Lessons from Fairy Camp

I pretty much have the best job ever. Don’t believe me? Last week, I sprayed my hair purple and wore glittery wings to work and both actions were utterly appropriate.

I’m the Marketing and Development Director for a community arts organization and typically, I spend my days crafting cheerful emails, writing grant proposals, curating our social media presence, and putting together sponsorship packages (all activities that I enjoy immensely). But as we approached summer camp season, the staff agreed to divvy up the teaching load, with each of us leading a camp or two and hiring contract instructors for the rest so we could cover the dizzying ten-week schedule without losing our ever-loving minds.

I immediately called dibs on Fairy Art Camp. Obviously. I believe deeply in many things, but high on the list are rainbows, sparkles, and magical beings.

Never having taught a week-long camp before, I looked to the Source of All Creative Knowledge for inspiration. Pinterest did not disappoint. I pinned and saved and proto-typed for weeks (okay, months) leading up to the big week.

And it was a BIG week. We welcomed twenty young artists to camp and spent each day exploring the whimsical world of the fairies. We made wind chimes and river rock mosaics. We painted and glued and doodled. We used copious amounts of beads, sequins, popsicle sticks, clothespins, pipe cleaners, and googly eyes.

I learned a few things along the way and feel compelled to share this wisdom with you, in case you ever find yourself spending the week with twenty five-year-olds.

Lesson 1: Glitter never stays put. Here’s the thing about glitter: it’s sneaky. You think you’ve adhered it to one surface, but then it shows up on another surface. Or rather, on every other surface. The Arts Center actually banned glitter several years ago for this very reason. But fairies require glitter – it’s a law, I believe – and so I cautiously applied spray glitter to the covers of our fairy journals, giving them a delightful sparkle. Then every time I touched them, I became delightfully sparkly, too. Bonus!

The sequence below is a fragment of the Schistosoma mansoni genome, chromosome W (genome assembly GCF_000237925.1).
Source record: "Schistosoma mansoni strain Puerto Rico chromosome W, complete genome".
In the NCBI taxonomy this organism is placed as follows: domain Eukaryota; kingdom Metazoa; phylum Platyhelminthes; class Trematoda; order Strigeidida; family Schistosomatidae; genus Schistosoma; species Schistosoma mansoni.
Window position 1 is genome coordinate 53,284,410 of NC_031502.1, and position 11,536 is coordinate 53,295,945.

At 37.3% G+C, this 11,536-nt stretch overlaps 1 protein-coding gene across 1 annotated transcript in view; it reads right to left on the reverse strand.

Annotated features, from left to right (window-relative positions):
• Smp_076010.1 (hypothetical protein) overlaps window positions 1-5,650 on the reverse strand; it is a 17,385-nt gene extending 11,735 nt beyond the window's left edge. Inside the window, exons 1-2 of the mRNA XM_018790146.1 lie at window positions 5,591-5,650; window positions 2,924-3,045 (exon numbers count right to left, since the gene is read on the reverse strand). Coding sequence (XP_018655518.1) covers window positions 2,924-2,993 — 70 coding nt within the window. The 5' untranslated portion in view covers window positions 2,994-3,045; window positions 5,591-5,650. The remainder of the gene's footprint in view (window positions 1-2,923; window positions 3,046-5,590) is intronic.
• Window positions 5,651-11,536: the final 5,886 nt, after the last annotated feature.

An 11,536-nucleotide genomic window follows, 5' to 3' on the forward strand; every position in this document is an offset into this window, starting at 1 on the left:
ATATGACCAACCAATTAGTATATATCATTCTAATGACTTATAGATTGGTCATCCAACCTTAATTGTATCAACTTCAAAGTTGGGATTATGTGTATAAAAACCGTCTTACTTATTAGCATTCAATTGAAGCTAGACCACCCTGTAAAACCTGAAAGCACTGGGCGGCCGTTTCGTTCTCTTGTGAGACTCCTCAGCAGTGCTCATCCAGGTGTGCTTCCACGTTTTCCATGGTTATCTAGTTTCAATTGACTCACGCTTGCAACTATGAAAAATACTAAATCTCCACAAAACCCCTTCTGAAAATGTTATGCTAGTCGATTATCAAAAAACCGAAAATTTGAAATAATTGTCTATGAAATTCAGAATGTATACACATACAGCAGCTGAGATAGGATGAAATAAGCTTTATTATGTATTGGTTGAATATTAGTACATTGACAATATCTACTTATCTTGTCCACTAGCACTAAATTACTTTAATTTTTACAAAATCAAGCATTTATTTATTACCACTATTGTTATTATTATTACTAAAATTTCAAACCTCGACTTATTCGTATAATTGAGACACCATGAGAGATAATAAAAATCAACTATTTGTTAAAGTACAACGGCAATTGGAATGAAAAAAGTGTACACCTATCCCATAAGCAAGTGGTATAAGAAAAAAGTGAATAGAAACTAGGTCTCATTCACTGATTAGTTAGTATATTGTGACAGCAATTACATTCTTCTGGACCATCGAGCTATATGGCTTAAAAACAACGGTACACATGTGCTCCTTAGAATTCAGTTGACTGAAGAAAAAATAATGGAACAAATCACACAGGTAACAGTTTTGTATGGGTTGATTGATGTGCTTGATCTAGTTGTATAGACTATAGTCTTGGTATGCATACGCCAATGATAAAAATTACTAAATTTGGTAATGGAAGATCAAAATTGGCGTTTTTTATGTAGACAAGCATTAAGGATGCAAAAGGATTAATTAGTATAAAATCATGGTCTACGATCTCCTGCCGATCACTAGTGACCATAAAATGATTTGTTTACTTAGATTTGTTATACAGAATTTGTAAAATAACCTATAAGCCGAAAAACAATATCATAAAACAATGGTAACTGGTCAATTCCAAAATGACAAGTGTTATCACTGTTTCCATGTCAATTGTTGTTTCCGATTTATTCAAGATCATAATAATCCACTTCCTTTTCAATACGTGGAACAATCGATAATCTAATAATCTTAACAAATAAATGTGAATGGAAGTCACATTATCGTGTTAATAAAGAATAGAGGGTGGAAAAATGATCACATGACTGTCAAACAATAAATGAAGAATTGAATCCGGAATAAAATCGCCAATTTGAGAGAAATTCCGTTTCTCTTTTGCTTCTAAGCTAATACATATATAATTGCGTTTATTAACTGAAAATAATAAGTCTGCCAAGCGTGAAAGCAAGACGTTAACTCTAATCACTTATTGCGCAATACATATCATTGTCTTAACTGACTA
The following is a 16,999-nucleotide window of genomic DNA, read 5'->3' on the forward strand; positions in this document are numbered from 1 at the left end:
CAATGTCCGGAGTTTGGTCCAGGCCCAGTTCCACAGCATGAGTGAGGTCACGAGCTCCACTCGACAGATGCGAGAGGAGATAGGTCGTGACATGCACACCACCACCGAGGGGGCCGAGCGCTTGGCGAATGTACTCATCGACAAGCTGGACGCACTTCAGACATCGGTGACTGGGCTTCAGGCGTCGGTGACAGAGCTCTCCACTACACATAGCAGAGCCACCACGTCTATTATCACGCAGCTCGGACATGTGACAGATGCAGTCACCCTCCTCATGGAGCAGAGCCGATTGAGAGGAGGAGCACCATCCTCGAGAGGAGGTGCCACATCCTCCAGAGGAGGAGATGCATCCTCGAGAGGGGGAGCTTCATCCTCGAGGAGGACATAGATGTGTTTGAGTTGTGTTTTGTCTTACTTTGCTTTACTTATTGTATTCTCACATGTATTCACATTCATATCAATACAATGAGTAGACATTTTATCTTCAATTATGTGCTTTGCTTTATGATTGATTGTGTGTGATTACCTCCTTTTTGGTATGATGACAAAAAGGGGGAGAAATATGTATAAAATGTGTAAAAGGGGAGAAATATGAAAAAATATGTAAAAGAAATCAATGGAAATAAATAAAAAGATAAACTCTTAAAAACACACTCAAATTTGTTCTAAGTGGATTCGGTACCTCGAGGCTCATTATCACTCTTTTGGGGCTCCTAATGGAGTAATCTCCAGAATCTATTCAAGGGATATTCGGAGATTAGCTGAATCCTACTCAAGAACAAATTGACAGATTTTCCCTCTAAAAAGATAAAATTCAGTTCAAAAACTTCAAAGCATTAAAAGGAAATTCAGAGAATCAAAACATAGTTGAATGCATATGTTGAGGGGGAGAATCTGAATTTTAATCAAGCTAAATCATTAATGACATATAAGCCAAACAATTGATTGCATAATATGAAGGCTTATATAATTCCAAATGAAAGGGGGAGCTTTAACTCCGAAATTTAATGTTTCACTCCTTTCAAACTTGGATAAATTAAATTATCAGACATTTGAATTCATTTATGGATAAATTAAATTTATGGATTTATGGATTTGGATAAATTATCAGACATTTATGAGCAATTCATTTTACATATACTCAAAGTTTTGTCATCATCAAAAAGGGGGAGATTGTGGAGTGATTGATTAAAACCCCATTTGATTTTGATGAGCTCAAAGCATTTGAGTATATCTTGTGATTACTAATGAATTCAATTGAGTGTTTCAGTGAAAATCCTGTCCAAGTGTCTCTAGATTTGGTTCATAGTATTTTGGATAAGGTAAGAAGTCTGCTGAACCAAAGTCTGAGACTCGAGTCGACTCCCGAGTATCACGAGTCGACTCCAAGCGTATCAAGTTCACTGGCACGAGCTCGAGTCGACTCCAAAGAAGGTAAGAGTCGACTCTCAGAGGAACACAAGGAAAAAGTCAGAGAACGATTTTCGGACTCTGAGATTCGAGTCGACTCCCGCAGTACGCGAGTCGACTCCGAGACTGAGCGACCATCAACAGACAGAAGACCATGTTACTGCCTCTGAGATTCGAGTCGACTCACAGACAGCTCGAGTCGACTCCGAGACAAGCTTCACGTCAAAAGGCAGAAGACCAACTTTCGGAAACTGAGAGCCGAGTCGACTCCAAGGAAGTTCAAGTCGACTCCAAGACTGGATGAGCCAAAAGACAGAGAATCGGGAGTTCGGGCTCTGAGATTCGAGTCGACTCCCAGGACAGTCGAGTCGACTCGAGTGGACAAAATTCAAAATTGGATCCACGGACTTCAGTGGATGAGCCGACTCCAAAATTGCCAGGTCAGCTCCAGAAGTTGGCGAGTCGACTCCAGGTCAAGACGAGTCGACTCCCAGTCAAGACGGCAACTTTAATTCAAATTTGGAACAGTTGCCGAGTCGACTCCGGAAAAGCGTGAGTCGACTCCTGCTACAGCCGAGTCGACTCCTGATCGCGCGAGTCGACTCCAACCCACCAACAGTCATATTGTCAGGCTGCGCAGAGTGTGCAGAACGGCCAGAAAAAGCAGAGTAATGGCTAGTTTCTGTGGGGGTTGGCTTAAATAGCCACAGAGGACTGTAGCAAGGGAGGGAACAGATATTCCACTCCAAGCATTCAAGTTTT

Lesson 2: “Washable” is a relative term. We have a variety of paints at the Arts Center, some of which claim to be washable. Despite these optimistic labels, the tips of my fingers were magenta for days after I painted a bunch of clothespins purple so as to transform them into butterfly clips for snack bags. Which leads me to….

Lesson 3: Always bring more snacks. Small children are a lot like locusts. Their appetite for goldfish crackers, apple slices, and cheese cubes is pretty much endless. When you run out, they cry. Then they try to steal each other’s snacks. Which leads to more crying. However many snacks you think you need, bring more.

Lesson 4: When in doubt, blow bubbles. The highlight of the week for many of my campers wasn’t even an art project. It was a ‘fairy picnic’ on the lawn of a friend’s house a couple blocks from the Arts Center. We spread out blankets, ate watermelon, and distributed bubble wands to every eager fairy. Watching kids play with bubbles is straight-up magical. They jump and run and laugh and exude pure joy.

Lesson 5: Teachers are divine beings and we should all worship them as such. I had a blast at Fairy Camp. The kids were sweet, the projects were fun…and I was so tired by Friday that I could hardly move. I actively taught for a grand total of fifteen hours during the week and I was absolutely exhausted. My respect for the good people of the world who spend their lives educating young children was already pretty high but it grew exponentially that week.

So go hug a teacher and then buy a big container of glitter. You never know when it might come in handy.

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